Arguably the best oysters in the world hail from these waters, and havens like Coffin Bay provide the opportunity to see how they’re grown — we taste them, just plucked from the water. The Gawler Ranges, a string of volcanic rock hills more than 1.5 billion years old, set a mood while feisty towns like Streaky Bay, Port Lincoln, and Coffin Bay feature teenagers doing the usual adolescent thing, as well as grizzled fishermen, jewel-clad tuna and oyster barons, and hearty farmers. Vineyards flourish, most notably Boston Bay, in Port Lincoln, which spreads out so close to the sea that vines must be pruned at high tide. 

Watery Sea Adventures

Sea lions abound on South Australia's Eyre Peninsula
Courtesy of Robert King

Our first adventure involves sea lions. Squeezed into wetsuits, we board a 40-foot vessel and waltz across a lagoon in normally limpid Baird Bay. Today, the water is a bit rougher, but we spy osprey and pelicans as we churn through the waves in search of a frisky sea lion colony that frolics here. Well known to the naturalists on board (Baird Bay Ocean Eco Experience), the protected sea lions follow their whims, playful and inquisitive on their own terms, always happy to interact with humans. When we find them, the boat slows. They leap around us invitingly, poking their head from the water like be-whiskered mermaids who beckon us in. We leap into the water amid a veritable raft of fun-loving creatures. We’re told not to touch them, but apparently they know nothing of these rules, and they prod and poke us with their Golden Retriever faces, stare seductively into our eyes, and flit about as old friends. Like a layer of blubber the wet suits should keep us warm, but this time of year the ocean feels icy. That doesn’t stop us from staying in this watery playpen much longer than our bodies can handle. Eventually, we climb out reluctantly, but shivering, happy for the hot chocolate and biscuits that the captain passes around.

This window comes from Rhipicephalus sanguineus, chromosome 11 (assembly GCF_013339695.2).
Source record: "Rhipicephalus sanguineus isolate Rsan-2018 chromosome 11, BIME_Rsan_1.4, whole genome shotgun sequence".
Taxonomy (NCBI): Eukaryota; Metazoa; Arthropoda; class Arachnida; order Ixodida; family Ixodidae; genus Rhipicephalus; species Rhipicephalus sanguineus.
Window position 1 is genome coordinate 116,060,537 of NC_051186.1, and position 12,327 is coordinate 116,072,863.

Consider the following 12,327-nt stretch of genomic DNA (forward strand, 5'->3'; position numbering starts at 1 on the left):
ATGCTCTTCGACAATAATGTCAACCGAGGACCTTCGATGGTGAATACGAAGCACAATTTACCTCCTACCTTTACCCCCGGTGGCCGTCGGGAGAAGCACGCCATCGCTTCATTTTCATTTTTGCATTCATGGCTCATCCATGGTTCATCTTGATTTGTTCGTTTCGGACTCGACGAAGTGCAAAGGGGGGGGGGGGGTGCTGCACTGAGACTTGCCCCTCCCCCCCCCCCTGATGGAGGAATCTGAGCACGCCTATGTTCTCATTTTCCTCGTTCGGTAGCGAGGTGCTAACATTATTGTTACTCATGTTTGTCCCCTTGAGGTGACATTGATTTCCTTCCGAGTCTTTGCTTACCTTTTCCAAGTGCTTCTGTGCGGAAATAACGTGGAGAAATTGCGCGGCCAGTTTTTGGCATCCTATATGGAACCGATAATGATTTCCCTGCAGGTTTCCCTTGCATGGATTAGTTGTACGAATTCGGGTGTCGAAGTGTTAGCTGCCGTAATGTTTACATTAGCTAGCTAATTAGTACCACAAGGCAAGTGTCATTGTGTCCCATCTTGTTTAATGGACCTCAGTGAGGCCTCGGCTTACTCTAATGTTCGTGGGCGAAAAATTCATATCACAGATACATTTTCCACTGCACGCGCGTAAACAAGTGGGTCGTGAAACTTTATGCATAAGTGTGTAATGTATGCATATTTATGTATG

Remote and unspoiled, the coastline of Eyre Peninsula, Australia
Courtesy of Tourism Australia

Another day with Lunch, we board an R44 Chopper, a light-as-air, four-person helicopter, which looks more like a flying bug than a machine. In it, with the goal of going heli-fishing, we levitate over the bush-land, hovering at different times over Port Lincoln National Park and Coffin Bay National Park. We veer to the peninsula’s far southern point, before swooping along Wanna Beach and the pristine coastline. We fly down low over the bush. From the bubble of the copter, it feels like we’re galloping across the tree-tops on fairy feet. Kangaroos jump and scatter below amid the greenery. In the sea, we glimpse entire schools of salmon clustered together — they look like bunches of purple chrysanthemums that have been strewn from the heavens. At last our pilot glimpses a secluded beach, sequestered by soaring hills of sand, and the chopper lands right by the water in an instant. We clamber out and rush to the sea to cast with massive fishing poles. It isn’t easy — more than once I get drenched by powerful waves. I don’t catch a thing — but it’s fun, not to mention poetic to look about and see few humans, a handful of birds, and the (anachronistic in this setting) flying machine.

Kangaroos on Eyre Peninsula
Courtesy of BRZY PTY LTD

The day only gets better — if that’s possible. We tour the 1802 Oyster Lease in Coffin Bay, wading into the water, pulling the oysters from baskets, shucking them, then gobbling them up in all their briny glory. Then, we go koala spotting at Mikkira Station, finding marsupials aplenty festooning eucalyptus trees like baubles on a Christmas tree. I caress the backside of one, who bleats and coos with delight (I consider putting him into my suitcase to carry home, but Lunch advises against that). Finally, we picnic on an idyllic crescent of sand, where Lunch cooks King George Whiting with lemon and salt on a grill from the back of his car. On a white-clothed table in the sand, we sip bubbly, eat fish, slurp oysters brought from the lease, and tackle a salad of locally grown greens. Lunch’s kids race up and down the dunes, as he must have done before them. It’s their backyard, too. And maybe someday,  they’ll do like Lunch, and show visitors — like me — the door to this magical place. 

When you book a luxurious bespoke tour with David Doudle (Lunch) and Australian Coastal Safaris, activities can be geared to your interests. They  include shark cage diving (the only place in Australia this is allowed), swimming with sea lions, dolphins, or tuna in the wild, heli-fishing, trekking, massages, cooking classes, oyster farm tours — and much more. 

Cover photo is courtesy of Tourism Australia.